My mother was quite possibly the most eccentric woman you would ever meet.
She had long, curly hair, the same color as the warm orange leaves during fall. She was a short woman, but she had the confidence of someone ten feet tall. When someone looked into her deep emerald eyes, they would immediately feel accepted and loved. She was feisty, and would be the first one to tell you where the door was should you have chosen to say some unwise words in her presence.
Despite being a "spit 'n vinegar" kind of gal, she was a kind and caring woman. She went to church every Sunday, dressed in her best clothes. My siblings and I were sure to be right behind her, as we knew that we wouldn't get any dessert that night if we weren't. We would always be at the church for a good half hour longer than everybody else, because mom had to make her rounds and say hello to everybody she knew (which just so happened to be about everyone). We'd overhear her asking Mr. Richards about how his wife was doing and telling Miss Kent to be more careful the next time she went apple picking by herself. She'd then wander over to Mrs. Bradsky and talk about things. Endless, nameless, pointless things. Mrs. Bradsky and my mom were collectors of such things. If you were to take a tour about both their houses, you would find things ranging from grandfather clocks to old comic books.
I had grown up surrounded by plenty of things that my mother collected and deemed worthy of our house. I remember waking up, almost mechanically, to the boom of the huge oak grandfather clock at seven o'clock each morning. I remember getting off of the school bus only to find myself face to face with a huge sign with the words "HOME SWEET HOME" painted in a gaudy and faded burnt orange color. Despite all the things, both good and bad, that my mother brought home, there is one that I remember very distinctly. The wind chimes.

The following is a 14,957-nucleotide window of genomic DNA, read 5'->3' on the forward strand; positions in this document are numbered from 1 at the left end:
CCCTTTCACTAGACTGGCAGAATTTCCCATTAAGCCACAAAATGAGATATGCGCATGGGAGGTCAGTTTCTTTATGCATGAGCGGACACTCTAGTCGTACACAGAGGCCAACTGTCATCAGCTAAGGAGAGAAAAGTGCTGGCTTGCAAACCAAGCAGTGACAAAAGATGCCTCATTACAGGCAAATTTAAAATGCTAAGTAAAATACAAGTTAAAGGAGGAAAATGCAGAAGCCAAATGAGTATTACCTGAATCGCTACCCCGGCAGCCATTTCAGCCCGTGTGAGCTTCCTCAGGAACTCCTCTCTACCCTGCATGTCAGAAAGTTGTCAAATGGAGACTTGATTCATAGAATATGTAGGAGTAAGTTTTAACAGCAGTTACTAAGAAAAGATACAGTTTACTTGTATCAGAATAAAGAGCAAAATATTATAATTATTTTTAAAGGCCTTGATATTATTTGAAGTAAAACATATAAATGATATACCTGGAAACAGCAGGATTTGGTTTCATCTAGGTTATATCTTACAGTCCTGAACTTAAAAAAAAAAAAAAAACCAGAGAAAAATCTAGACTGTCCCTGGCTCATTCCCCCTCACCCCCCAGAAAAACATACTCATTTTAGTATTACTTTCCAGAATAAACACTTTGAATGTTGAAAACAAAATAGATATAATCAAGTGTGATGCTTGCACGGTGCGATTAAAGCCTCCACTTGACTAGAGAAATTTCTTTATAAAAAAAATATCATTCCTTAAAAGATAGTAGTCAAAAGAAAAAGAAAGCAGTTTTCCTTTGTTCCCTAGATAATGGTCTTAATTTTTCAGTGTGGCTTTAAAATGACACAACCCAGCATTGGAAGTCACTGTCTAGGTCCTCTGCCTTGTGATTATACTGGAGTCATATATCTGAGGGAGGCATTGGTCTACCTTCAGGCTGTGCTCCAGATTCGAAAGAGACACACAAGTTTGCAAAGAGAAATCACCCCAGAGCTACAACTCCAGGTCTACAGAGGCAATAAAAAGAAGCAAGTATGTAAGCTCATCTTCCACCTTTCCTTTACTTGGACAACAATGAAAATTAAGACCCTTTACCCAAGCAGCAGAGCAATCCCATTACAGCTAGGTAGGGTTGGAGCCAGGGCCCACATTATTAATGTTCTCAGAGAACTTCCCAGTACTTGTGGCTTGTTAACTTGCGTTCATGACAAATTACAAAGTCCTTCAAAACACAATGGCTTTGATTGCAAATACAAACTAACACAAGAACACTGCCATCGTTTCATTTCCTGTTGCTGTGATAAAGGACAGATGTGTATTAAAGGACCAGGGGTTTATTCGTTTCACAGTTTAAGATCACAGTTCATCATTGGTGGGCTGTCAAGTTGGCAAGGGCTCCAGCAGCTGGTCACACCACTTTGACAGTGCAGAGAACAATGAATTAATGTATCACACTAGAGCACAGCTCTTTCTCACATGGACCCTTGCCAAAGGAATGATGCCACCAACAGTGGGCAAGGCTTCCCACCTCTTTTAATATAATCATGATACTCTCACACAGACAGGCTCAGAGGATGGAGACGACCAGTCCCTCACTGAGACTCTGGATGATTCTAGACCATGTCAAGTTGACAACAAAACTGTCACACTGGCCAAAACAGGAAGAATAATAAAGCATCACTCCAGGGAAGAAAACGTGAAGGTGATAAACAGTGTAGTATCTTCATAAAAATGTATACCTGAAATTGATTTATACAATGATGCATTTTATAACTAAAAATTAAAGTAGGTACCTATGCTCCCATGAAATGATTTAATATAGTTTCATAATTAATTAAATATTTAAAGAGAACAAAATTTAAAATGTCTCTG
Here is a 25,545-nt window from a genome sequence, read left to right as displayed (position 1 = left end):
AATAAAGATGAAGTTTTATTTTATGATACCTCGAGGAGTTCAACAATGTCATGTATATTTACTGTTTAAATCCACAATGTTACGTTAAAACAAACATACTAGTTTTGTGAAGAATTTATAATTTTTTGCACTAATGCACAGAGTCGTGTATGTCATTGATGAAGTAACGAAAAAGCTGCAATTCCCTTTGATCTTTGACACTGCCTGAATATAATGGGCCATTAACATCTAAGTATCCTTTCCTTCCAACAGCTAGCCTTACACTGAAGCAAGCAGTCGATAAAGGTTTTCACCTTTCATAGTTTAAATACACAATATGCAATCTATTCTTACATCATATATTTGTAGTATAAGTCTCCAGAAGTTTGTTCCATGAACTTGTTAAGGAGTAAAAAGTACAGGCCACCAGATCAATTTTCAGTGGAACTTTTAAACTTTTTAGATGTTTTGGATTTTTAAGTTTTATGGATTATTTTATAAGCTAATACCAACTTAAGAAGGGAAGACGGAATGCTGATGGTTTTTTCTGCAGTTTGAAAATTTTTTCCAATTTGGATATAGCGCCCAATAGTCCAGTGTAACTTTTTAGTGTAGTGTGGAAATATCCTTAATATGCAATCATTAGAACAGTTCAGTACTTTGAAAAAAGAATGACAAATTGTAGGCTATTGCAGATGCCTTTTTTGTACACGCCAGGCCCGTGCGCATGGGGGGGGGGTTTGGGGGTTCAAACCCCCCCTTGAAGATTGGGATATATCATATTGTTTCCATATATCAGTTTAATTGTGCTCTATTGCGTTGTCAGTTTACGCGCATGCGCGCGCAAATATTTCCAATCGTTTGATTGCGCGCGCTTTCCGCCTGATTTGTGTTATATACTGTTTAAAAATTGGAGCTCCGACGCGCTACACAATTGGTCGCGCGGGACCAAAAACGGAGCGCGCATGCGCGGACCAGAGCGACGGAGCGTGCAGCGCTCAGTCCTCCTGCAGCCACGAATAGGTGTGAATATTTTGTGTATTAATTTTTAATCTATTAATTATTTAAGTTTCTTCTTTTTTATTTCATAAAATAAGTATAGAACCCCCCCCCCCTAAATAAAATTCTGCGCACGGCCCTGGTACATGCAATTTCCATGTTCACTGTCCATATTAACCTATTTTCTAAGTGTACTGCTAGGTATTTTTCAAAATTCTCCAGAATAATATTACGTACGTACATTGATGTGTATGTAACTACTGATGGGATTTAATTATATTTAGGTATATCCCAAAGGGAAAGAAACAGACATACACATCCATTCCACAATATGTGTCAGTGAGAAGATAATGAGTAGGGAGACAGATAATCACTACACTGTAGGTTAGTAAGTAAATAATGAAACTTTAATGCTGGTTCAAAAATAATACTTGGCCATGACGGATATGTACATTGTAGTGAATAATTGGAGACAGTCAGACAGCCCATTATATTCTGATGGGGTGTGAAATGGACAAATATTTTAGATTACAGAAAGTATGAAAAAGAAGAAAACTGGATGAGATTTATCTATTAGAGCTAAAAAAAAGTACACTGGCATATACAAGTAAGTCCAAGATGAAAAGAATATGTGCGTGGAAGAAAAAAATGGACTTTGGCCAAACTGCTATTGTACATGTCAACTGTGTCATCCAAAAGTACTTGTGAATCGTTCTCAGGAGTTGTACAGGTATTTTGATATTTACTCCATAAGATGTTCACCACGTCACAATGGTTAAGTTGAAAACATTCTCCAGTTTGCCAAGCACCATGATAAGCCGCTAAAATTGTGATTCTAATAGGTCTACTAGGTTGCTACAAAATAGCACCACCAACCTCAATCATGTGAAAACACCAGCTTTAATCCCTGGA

My mother had come home from the market one day with the biggest smile on her face. The whole family was instantly curious, and my siblings and I began to place bets as to why she was so happy. As we all gathered around our dining room table, my mother produced a small box from her bag. Opening the box slowly, to further entice us young ones, my mother finally produced a small set of wind chimes. They were the prettiest wind chimes I had ever seen.
They hung from the ceiling by an old colander, pale blue with designs etched in on the sides. Dangling from this pastel bowl were short strands of rope, woven together with colored beads on the individual strands. Attached to these ropes were silverware: four spoons, two forks, and an old and rusted butter knife. It was the simplest and yet most beautiful thing I had ever seen. I held up the wind chimes to the light, and saw the beams reflect off of a spoon and onto the wall across me. Leaning over my shoulder, my mother whispered to me, "You see? Even the most simplest of things can bring change and beauty into the world. You just have to give it the chance to."
Today is the sixth anniversary of my mother passing away and all I can do is just sit and stare up at those wind chimes. I watch the ropes as they sway in the gentle morning breeze and close my eyes as the utensils, now rusted, clink together in a metallic symphony of silver. I stand up and run my fingers over the grooves in the colander that have now become a familiar reminder of her — my mother. Giving in to the memories, I remember her. I think of her curly, crazy hair; her outstanding confidence matched with her tiny height; her dark emerald eyes, looking past your exterior and into your soul. I think of her uncanny ability to have a conversation with everyone and make every person she talked to feel accepted and loved. Opening my eyes, I can't help but laugh at the character that was my mom. She truly was simple and beautiful and she changed the world around her for the better.
Just like the wind chimes.